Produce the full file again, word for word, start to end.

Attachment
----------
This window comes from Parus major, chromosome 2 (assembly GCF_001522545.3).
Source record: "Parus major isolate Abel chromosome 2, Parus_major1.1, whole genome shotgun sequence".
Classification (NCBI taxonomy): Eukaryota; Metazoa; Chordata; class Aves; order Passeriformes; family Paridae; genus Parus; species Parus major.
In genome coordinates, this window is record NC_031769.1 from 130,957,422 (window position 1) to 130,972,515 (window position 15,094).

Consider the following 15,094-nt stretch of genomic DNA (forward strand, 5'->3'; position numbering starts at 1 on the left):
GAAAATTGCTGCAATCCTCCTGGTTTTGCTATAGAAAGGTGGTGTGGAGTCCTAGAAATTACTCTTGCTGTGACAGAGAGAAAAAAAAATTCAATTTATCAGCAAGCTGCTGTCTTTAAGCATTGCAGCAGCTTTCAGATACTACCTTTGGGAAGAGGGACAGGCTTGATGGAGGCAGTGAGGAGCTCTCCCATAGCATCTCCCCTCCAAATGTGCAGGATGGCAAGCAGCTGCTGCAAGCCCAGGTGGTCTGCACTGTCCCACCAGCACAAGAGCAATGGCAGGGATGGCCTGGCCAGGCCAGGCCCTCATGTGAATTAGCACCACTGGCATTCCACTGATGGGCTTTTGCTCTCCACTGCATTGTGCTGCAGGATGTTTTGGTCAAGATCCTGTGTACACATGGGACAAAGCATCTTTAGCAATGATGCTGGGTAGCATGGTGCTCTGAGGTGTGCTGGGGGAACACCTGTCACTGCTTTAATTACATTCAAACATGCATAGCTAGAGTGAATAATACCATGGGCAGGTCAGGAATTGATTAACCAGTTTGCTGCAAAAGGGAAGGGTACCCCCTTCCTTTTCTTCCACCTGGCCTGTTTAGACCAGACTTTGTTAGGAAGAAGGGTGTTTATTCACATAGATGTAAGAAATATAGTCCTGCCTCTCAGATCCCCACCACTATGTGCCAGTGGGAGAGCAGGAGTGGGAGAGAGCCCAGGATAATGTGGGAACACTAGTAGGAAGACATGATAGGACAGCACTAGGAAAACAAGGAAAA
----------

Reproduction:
This window comes from Parus major, chromosome 2 (assembly GCF_001522545.3).
Source record: "Parus major isolate Abel chromosome 2, Parus_major1.1, whole genome shotgun sequence".
Classification (NCBI taxonomy): Eukaryota; Metazoa; Chordata; class Aves; order Passeriformes; family Paridae; genus Parus; species Parus major.
In genome coordinates, this window is record NC_031769.1 from 130,957,422 (window position 1) to 130,972,515 (window position 15,094).

Consider the following 15,094-nt stretch of genomic DNA (forward strand, 5'->3'; position numbering starts at 1 on the left):
GAAAATTGCTGCAATCCTCCTGGTTTTGCTATAGAAAGGTGGTGTGGAGTCCTAGAAATTACTCTTGCTGTGACAGAGAGAAAAAAAAATTCAATTTATCAGCAAGCTGCTGTCTTTAAGCATTGCAGCAGCTTTCAGATACTACCTTTGGGAAGAGGGACAGGCTTGATGGAGGCAGTGAGGAGCTCTCCCATAGCATCTCCCCTCCAAATGTGCAGGATGGCAAGCAGCTGCTGCAAGCCCAGGTGGTCTGCACTGTCCCACCAGCACAAGAGCAATGGCAGGGATGGCCTGGCCAGGCCAGGCCCTCATGTGAATTAGCACCACTGGCATTCCACTGATGGGCTTTTGCTCTCCACTGCATTGTGCTGCAGGATGTTTTGGTCAAGATCCTGTGTACACATGGGACAAAGCATCTTTAGCAATGATGCTGGGTAGCATGGTGCTCTGAGGTGTGCTGGGGGAACACCTGTCACTGCTTTAATTACATTCAAACATGCATAGCTAGAGTGAATAATACCATGGGCAGGTCAGGAATTGATTAACCAGTTTGCTGCAAAAGGGAAGGGTACCCCCTTCCTTTTCTTCCACCTGGCCTGTTTAGACCAGACTTTGTTAGGAAGAAGGGTGTTTATTCACATAGATGTAAGAAATATAGTCCTGCCTCTCAGATCCCCACCACTATGTGCCAGTGGGAGAGCAGGAGTGGGAGAGAGCCCAGGATAATGTGGGAACACTAGTAGGAAGACATGATAGGACAGCACTAGGAAAACAAGGAAAA